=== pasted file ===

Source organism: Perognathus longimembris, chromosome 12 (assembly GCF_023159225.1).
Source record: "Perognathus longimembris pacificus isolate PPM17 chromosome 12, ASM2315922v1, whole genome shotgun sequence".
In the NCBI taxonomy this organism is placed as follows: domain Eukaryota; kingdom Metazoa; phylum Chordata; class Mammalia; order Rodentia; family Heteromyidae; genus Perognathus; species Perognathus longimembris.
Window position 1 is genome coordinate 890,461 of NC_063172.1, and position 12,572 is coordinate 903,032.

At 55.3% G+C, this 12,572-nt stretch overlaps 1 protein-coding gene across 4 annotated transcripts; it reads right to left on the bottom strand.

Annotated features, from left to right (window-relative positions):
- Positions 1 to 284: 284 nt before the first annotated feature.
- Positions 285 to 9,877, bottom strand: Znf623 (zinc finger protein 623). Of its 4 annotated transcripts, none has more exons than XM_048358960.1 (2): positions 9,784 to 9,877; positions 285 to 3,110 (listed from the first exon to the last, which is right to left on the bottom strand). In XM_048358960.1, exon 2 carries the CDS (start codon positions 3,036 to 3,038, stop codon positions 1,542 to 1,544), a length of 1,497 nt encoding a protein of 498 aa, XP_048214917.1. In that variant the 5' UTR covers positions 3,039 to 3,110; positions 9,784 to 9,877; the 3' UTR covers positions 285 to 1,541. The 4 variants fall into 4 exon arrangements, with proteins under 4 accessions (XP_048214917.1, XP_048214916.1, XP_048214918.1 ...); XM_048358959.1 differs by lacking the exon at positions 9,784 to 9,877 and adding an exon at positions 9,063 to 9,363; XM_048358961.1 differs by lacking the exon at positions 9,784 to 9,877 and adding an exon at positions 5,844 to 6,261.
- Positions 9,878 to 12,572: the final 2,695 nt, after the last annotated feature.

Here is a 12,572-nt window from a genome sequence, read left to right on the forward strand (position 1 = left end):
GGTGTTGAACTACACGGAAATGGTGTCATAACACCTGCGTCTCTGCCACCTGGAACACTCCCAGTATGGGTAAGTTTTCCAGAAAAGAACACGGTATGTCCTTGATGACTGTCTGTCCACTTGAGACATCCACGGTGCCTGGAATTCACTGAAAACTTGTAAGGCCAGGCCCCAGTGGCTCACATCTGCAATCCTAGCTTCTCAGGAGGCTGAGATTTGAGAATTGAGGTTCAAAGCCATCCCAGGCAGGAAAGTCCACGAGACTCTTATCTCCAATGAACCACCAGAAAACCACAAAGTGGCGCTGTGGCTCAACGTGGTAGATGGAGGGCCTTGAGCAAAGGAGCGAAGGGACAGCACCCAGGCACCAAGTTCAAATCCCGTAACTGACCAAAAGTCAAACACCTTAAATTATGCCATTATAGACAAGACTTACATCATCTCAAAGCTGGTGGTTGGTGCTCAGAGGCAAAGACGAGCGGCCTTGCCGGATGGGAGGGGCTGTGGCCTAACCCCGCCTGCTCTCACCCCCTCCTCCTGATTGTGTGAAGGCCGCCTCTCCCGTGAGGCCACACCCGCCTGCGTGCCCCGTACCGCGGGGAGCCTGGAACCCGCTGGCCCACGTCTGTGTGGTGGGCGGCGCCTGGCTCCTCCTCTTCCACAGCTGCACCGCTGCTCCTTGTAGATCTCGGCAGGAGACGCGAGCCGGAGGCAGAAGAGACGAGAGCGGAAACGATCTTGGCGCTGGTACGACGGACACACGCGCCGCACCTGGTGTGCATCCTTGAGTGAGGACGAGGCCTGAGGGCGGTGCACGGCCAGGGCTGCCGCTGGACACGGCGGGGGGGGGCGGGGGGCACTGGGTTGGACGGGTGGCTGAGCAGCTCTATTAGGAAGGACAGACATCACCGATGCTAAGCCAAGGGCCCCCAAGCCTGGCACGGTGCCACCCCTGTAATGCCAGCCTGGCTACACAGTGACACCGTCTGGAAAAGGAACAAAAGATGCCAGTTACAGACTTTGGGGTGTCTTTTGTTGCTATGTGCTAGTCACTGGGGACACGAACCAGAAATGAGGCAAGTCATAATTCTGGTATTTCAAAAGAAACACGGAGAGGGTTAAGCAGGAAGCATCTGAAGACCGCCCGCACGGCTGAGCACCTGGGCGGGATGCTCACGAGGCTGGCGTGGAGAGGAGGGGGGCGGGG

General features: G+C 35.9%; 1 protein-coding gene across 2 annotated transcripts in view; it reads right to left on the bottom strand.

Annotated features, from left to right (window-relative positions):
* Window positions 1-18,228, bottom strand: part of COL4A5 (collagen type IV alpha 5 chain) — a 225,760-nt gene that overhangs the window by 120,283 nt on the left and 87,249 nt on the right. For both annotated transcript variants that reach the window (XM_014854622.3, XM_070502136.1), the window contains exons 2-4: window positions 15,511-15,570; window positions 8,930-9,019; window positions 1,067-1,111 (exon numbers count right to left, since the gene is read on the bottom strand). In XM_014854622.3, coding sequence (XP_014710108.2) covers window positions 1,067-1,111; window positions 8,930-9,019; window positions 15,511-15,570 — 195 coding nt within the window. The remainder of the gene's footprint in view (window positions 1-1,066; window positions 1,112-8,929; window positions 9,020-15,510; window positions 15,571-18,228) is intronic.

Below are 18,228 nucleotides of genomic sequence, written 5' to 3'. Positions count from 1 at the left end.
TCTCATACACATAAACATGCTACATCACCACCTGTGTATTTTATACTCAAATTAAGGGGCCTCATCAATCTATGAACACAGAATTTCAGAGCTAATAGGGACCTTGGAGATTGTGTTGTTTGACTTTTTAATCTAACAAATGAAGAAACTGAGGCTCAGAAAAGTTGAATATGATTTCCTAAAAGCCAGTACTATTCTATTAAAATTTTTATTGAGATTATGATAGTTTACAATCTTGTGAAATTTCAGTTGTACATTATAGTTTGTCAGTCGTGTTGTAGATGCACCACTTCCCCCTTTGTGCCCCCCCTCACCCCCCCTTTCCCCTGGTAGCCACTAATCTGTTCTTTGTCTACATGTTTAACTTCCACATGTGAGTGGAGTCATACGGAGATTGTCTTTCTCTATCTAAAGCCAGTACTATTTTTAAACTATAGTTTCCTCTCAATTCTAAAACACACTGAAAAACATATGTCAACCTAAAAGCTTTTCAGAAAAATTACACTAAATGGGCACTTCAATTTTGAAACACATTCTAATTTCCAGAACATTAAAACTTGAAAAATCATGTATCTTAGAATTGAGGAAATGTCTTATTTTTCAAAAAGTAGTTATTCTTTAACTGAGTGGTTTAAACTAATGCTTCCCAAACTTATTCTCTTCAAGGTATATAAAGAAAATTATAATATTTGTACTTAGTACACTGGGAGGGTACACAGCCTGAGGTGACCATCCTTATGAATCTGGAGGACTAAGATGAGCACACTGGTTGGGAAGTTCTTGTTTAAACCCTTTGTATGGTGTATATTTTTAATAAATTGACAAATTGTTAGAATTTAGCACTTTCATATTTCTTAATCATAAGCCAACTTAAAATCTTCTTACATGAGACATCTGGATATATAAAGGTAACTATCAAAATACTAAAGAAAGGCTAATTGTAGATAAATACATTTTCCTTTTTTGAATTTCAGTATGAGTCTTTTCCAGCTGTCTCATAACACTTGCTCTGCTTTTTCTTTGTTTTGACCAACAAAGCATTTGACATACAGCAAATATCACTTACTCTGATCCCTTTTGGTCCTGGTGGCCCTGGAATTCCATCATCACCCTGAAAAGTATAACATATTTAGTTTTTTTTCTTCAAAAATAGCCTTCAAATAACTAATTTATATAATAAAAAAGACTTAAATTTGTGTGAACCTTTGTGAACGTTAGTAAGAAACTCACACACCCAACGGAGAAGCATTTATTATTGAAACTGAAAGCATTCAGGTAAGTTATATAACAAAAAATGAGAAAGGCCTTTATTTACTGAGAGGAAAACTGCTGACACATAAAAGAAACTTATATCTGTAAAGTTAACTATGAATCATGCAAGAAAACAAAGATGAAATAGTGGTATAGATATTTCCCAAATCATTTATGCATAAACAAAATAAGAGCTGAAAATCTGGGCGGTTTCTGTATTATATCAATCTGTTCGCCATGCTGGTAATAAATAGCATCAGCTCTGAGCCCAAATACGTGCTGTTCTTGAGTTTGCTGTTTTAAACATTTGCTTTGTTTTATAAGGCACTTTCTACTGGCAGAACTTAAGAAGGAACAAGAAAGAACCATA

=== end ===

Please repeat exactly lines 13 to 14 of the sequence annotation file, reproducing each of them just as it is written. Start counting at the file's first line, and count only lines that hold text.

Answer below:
Annotated features, from left to right (window-relative positions):
* Window positions 1-18,228, bottom strand: part of COL4A5 (collagen type IV alpha 5 chain) — a 225,760-nt gene that overhangs the window by 120,283 nt on the left and 87,249 nt on the right. For both annotated transcript variants that reach the window (XM_014854622.3, XM_070502136.1), the window contains exons 2-4: window positions 15,511-15,570; window positions 8,930-9,019; window positions 1,067-1,111 (exon numbers count right to left, since the gene is read on the bottom strand). In XM_014854622.3, coding sequence (XP_014710108.2) covers window positions 1,067-1,111; window positions 8,930-9,019; window positions 15,511-15,570 — 195 coding nt within the window. The remainder of the gene's footprint in view (window positions 1-1,066; window positions 1,112-8,929; window positions 9,020-15,510; window positions 15,571-18,228) is intronic.